It's been over 100 years since the Titanic sank and 25 years since James Cameron's movie Titanic premiered, and people continue to be fascinated by arguably the most famous shipwreck of all time. Now DC-area residents can learn more about the doomed ship at Titanic: The Exhibition, open in National Harbor through March 17, 2024.
At Titanic: The Exhibition, visitors can experience what it was like to be a passenger on that fateful day through an audio tour that includes historical details from one of the world's Titanic experts, Claes-Göran Wetterholm. A visit will have you remembering details from the movie, confirming indeed how accurate it was in depicting the ship and the timeline of its sinking.
I recently had the opportunity to visit Titanic: The Exhibition and enjoyed the deep dive (couldn't resist) into the facts and stories surrounding the Titanic. Read on for some interesting tidbits I learned, as well as insider tips for planning your visit. Then check out our guide to visiting National Harbor with kids to make a day of it at this waterfront entertainment destination.
See photos, passengers' personal belongings, handwritten letters, and other artifacts on display. Photo by Matt Hagan, courtesy of the exhibit
About Titanic: The Exhibition at National Harbor
Titanic: The Exhibition tells visitors the complete story of the Titanic, starting with the idea for and the building of the ship, moving ahead to life onboard for the passengers, and going all the way through the rescue of the survivors and the aftermath. You can also learn more about what it was like for first-class vs. third-class passengers on the ship. I was surprised to learn from the audio guide that even passengers in third class were probably wealthier than you'd think—a third-class ticket cost the equivalent of one year of rent at the time. Many on board had saved for years to immigrate to America.
This could be where Jack drew that picture of Rose!
It is well known that Jack and Rose from the Titanic movie were not real people. However, there was a couple on board that had eerie similarities to the characters, which you'll learn about at the exhibit. Two passengers named Kate and Henry bought second-class tickets under false names to travel together unmarried. Henry presented a sapphire necklace to Kate on the Titanic, which is on display in the exhibit. When the boat sank, only Kate got on a lifeboat. Nine months later she gave birth to their child.
Wander down a realistic replica of a First Class hallway inside the Titanic.
You'll get to see authentic replicas of many places on the ship, including the first-class hallways, the dining room, first- and third-class rooms, and many more. There are also photos, handwritten letters, passengers' personal belongs, and other items on display. The gift shop at the end of the exhibit includes books and other Titanic-themed souvenirs.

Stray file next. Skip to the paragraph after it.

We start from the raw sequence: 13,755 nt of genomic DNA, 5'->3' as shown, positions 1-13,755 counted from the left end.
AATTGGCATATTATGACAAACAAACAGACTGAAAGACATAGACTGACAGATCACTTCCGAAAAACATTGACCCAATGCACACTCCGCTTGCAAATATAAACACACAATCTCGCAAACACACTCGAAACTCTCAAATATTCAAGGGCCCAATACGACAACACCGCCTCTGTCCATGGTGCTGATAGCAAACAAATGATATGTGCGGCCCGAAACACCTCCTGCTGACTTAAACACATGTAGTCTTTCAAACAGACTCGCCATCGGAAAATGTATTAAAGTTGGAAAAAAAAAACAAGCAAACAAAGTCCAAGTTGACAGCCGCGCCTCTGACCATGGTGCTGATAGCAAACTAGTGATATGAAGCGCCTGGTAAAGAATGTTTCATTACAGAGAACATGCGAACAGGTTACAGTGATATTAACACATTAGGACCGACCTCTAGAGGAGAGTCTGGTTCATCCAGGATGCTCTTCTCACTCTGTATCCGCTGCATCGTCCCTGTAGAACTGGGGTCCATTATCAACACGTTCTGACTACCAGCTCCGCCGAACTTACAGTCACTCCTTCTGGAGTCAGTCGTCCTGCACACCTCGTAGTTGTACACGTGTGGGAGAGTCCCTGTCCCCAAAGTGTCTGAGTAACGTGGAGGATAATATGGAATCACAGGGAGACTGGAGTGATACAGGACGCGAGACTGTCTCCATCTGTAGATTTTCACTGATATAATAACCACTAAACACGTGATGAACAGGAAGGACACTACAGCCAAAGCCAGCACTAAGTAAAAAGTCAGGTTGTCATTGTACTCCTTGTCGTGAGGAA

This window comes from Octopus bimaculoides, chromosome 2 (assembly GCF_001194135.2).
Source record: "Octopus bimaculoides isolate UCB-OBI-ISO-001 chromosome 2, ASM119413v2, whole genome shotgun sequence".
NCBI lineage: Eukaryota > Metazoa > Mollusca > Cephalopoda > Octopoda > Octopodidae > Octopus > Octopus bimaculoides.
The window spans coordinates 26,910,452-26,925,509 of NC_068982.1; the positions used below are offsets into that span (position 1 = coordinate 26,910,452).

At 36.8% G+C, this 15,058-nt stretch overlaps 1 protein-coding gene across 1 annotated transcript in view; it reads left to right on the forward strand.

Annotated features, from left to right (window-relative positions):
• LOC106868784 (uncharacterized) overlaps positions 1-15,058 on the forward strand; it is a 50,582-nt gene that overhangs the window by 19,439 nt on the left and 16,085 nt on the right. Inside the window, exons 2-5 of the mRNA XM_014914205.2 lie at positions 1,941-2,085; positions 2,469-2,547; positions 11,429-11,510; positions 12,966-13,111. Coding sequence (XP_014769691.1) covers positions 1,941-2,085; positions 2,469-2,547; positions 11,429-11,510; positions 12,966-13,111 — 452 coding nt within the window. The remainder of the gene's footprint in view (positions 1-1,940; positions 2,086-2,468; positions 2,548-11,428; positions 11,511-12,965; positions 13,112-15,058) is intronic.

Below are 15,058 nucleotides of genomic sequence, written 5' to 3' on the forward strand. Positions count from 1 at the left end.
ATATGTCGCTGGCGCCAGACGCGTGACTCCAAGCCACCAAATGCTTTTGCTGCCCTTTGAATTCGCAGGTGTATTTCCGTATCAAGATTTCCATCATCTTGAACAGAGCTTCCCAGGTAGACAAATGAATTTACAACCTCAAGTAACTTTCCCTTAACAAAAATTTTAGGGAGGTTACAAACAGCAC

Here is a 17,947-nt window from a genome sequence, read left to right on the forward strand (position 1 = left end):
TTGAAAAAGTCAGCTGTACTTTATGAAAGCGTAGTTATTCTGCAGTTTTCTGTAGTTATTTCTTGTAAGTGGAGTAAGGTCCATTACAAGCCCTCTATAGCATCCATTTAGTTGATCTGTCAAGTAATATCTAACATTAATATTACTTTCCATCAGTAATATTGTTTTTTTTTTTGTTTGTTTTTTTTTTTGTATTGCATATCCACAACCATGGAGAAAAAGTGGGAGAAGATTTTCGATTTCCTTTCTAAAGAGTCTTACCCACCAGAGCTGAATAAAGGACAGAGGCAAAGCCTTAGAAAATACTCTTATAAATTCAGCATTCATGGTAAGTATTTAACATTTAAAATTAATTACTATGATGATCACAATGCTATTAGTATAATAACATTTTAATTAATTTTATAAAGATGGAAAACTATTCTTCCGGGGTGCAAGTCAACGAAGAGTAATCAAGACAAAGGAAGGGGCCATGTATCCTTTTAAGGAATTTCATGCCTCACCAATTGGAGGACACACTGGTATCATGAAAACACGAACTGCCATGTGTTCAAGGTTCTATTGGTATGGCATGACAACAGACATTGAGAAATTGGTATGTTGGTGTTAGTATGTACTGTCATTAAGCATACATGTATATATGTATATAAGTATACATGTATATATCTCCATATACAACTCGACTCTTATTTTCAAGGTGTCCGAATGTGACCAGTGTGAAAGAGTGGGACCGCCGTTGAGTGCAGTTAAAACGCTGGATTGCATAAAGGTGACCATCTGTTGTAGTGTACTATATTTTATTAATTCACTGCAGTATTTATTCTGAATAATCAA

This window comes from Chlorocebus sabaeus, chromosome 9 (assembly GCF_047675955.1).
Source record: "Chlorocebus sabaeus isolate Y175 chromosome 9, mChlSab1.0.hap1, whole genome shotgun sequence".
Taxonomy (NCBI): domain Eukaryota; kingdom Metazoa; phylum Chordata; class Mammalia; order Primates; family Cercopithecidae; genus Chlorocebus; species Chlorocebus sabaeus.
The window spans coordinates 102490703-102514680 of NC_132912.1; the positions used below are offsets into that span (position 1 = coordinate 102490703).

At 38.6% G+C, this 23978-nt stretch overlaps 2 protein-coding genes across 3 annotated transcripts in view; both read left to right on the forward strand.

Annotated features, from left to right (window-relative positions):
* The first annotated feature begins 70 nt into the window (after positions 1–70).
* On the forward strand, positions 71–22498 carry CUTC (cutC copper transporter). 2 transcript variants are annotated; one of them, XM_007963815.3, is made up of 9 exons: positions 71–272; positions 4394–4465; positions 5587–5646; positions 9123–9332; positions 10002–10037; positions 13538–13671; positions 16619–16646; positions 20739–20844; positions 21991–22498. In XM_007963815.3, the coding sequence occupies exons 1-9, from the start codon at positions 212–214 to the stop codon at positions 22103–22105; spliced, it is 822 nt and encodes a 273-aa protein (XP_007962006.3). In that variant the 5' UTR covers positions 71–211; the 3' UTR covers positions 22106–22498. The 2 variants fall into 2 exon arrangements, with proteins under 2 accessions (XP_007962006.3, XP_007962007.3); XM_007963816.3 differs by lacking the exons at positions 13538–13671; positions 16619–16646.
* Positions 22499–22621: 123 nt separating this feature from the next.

Bonus info: To see if a Titanic picture is authentic, check how many funnels on top of the ship have smoke coming out of them. The fourth funnel is a dummy funnel that wasn't actually connected to the engines and never put out smoke.
Marvel at a scale model of the Titanic.
Know Before You Go to Titanic: The Exhibition
Titanic: The Exhibition is located at 254 Mariner Passage in National Harbor.
Length of the Experience
An audio guide is included for all visitors, and each of the numbered stops throughout the exhibit gives detailed information and emotional stories. Visitors can expect the full tour to take 80 to 90 minutes, but people are free to set their own pace and pause the audio guide while on the tour.
Titanic: The Exhibition is open to all ages. I had hoped to bring my 10-year old history buff son, but as many plans go with kids, he got sick. Instead, I took my 5-year old.
While I'd recommend Titanic: The Exhibition more for kids ages 10 and up, my little guy had a great time. He really enjoy touching the real iceberg and seeing the replicas of the rooms and the ship models, though he was a little bored by the audio tour. There are no graphic depictions of the ship sinking or people drowning, if you're concerned about that.
Tickets must be purchased online for a specific date and time—no tickets are available at the door. Ticket prices vary depending on the day of the week, and children 4 and under are free. VIP access (available for an extra cost) includes fast-track passes and a souvenir photograph at the mural of the grand staircase.
Parking is available directly across from the exhibit at the St. George parking garage. Parking is by the hour, with variable rates depending on how long you stay.
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Take a peek at a model of a first-class room.
More Important Information
There are restrooms in the exhibit, as well as benches throughout for guests who need a break. Titanic: The Exhibition is also wheelchair-accessible.
Overall, I really enjoyed my visit to Titanic: The Exhibition. I highly recommend it for history lovers and anyone else fascinated by the Titanic, including those like me who enjoyed watching the movie when it came out. Hurry and buy tickets before they sell out—and before the exhibit leaves town on December 10!
Photos are by the author unless noted otherwise.